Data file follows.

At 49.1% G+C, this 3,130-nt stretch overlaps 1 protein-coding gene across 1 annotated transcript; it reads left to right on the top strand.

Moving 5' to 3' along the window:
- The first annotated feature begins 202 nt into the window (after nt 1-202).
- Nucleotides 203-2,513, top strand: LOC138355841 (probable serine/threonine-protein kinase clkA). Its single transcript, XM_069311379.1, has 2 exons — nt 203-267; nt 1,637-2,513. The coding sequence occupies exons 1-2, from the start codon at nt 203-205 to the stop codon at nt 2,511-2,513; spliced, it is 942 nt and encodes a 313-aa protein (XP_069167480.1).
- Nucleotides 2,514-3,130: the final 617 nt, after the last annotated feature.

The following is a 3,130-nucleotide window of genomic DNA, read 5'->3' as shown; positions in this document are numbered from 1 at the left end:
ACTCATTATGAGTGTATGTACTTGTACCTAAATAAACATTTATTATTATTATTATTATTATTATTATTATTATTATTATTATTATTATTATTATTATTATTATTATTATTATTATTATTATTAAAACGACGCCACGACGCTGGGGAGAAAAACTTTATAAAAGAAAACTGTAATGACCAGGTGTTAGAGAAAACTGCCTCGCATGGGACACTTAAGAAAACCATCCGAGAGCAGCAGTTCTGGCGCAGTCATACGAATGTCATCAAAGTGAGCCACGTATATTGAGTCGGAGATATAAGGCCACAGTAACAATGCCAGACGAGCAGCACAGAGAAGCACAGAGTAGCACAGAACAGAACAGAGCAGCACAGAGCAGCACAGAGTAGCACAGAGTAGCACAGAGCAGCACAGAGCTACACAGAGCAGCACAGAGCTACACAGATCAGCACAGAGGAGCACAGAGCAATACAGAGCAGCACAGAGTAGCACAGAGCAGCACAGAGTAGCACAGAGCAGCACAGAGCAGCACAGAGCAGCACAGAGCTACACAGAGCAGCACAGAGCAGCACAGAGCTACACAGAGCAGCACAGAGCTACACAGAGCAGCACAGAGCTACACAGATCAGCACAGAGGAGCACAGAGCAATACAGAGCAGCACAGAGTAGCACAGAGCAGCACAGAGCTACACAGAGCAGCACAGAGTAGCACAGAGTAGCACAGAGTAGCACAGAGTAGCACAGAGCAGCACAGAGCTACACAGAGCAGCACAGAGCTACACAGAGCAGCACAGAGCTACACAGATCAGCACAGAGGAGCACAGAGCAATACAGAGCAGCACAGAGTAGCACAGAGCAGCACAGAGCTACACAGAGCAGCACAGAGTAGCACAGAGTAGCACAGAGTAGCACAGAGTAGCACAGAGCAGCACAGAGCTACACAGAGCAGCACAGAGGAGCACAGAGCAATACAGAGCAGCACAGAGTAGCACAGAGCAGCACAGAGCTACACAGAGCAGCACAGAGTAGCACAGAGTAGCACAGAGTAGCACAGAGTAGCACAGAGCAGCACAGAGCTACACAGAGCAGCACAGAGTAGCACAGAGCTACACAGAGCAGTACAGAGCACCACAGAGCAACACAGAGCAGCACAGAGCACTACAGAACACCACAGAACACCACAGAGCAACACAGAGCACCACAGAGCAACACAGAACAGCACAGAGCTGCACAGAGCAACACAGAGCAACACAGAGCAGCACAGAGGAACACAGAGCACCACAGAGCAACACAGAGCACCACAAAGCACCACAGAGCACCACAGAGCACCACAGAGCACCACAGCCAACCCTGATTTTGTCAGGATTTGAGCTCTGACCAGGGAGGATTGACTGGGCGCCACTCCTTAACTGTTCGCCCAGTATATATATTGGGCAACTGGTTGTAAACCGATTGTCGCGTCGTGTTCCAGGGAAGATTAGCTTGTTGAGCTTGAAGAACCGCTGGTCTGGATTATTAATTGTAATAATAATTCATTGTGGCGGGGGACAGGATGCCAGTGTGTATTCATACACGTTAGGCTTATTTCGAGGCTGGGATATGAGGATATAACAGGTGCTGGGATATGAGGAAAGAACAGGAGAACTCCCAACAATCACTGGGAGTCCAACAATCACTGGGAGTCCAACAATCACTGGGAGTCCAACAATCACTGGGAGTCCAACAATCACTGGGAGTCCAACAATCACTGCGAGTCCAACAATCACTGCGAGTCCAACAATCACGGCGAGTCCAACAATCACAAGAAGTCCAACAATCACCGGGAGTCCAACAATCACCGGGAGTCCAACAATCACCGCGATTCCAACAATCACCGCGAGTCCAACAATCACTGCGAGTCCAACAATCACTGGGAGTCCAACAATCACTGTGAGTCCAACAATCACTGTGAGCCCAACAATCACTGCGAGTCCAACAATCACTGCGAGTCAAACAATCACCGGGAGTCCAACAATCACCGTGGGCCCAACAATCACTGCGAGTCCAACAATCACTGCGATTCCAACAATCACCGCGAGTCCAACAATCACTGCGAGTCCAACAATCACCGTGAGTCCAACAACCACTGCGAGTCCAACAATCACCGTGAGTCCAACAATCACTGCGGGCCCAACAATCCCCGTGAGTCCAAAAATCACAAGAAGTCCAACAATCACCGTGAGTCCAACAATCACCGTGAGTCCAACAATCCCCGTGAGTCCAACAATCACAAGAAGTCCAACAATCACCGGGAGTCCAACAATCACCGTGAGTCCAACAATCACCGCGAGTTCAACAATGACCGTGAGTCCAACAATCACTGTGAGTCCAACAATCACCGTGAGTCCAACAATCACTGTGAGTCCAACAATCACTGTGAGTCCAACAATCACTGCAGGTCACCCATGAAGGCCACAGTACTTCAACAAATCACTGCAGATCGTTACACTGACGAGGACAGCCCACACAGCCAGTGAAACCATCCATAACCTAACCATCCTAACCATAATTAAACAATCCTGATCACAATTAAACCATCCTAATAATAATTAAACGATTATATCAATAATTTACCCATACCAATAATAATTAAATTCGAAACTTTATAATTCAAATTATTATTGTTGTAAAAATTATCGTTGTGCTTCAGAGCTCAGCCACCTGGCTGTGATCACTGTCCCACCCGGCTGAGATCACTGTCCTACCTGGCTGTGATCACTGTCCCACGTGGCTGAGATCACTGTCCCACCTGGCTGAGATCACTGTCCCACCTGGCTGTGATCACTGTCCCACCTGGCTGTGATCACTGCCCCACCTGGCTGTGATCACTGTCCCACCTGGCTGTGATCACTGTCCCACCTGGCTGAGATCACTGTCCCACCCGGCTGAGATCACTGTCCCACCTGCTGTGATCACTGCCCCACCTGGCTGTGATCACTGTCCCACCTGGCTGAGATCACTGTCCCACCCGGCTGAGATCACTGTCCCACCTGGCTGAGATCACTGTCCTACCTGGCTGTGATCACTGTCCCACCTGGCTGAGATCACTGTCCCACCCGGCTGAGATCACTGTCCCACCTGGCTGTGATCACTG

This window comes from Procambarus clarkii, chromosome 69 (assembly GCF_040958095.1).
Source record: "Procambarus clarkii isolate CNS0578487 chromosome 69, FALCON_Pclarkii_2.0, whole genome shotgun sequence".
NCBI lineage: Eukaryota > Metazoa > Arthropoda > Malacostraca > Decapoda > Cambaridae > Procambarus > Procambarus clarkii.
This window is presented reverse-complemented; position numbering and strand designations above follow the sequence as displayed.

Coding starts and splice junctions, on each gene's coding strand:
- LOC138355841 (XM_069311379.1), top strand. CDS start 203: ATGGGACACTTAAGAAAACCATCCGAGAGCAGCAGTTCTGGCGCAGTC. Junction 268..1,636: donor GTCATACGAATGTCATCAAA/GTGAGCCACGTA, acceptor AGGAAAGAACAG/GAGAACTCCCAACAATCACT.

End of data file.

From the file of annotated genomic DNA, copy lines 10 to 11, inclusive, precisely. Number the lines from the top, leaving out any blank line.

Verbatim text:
NCBI lineage: Eukaryota > Metazoa > Arthropoda > Malacostraca > Decapoda > Cambaridae > Procambarus > Procambarus clarkii.
This window is presented reverse-complemented; position numbering and strand designations above follow the sequence as displayed.